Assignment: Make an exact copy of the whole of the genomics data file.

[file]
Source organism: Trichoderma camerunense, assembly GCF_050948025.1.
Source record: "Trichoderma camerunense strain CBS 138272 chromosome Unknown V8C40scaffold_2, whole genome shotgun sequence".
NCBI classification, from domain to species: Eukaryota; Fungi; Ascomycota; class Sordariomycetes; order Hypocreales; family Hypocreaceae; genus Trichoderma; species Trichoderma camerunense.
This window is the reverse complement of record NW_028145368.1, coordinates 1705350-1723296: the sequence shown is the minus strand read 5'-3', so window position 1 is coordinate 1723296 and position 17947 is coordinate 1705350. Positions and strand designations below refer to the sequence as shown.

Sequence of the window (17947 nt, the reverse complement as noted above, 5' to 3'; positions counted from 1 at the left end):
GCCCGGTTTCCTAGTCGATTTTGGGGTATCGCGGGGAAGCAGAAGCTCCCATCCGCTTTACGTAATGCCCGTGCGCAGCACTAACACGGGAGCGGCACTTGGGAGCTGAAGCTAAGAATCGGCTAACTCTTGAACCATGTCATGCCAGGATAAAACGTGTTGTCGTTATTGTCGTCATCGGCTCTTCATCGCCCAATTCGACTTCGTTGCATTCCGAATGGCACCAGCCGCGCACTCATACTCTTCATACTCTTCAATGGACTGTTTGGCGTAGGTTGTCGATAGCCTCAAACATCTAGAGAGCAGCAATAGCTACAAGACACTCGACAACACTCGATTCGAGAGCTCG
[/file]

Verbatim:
Source organism: Trichoderma camerunense, assembly GCF_050948025.1.
Source record: "Trichoderma camerunense strain CBS 138272 chromosome Unknown V8C40scaffold_2, whole genome shotgun sequence".
NCBI classification, from domain to species: Eukaryota; Fungi; Ascomycota; class Sordariomycetes; order Hypocreales; family Hypocreaceae; genus Trichoderma; species Trichoderma camerunense.
This window is the reverse complement of record NW_028145368.1, coordinates 1705350-1723296: the sequence shown is the minus strand read 5'-3', so window position 1 is coordinate 1723296 and position 17947 is coordinate 1705350. Positions and strand designations below refer to the sequence as shown.

Sequence of the window (17947 nt, the reverse complement as noted above, 5' to 3'; positions counted from 1 at the left end):
GCCCGGTTTCCTAGTCGATTTTGGGGTATCGCGGGGAAGCAGAAGCTCCCATCCGCTTTACGTAATGCCCGTGCGCAGCACTAACACGGGAGCGGCACTTGGGAGCTGAAGCTAAGAATCGGCTAACTCTTGAACCATGTCATGCCAGGATAAAACGTGTTGTCGTTATTGTCGTCATCGGCTCTTCATCGCCCAATTCGACTTCGTTGCATTCCGAATGGCACCAGCCGCGCACTCATACTCTTCATACTCTTCAATGGACTGTTTGGCGTAGGTTGTCGATAGCCTCAAACATCTAGAGAGCAGCAATAGCTACAAGACACTCGACAACACTCGATTCGAGAGCTCG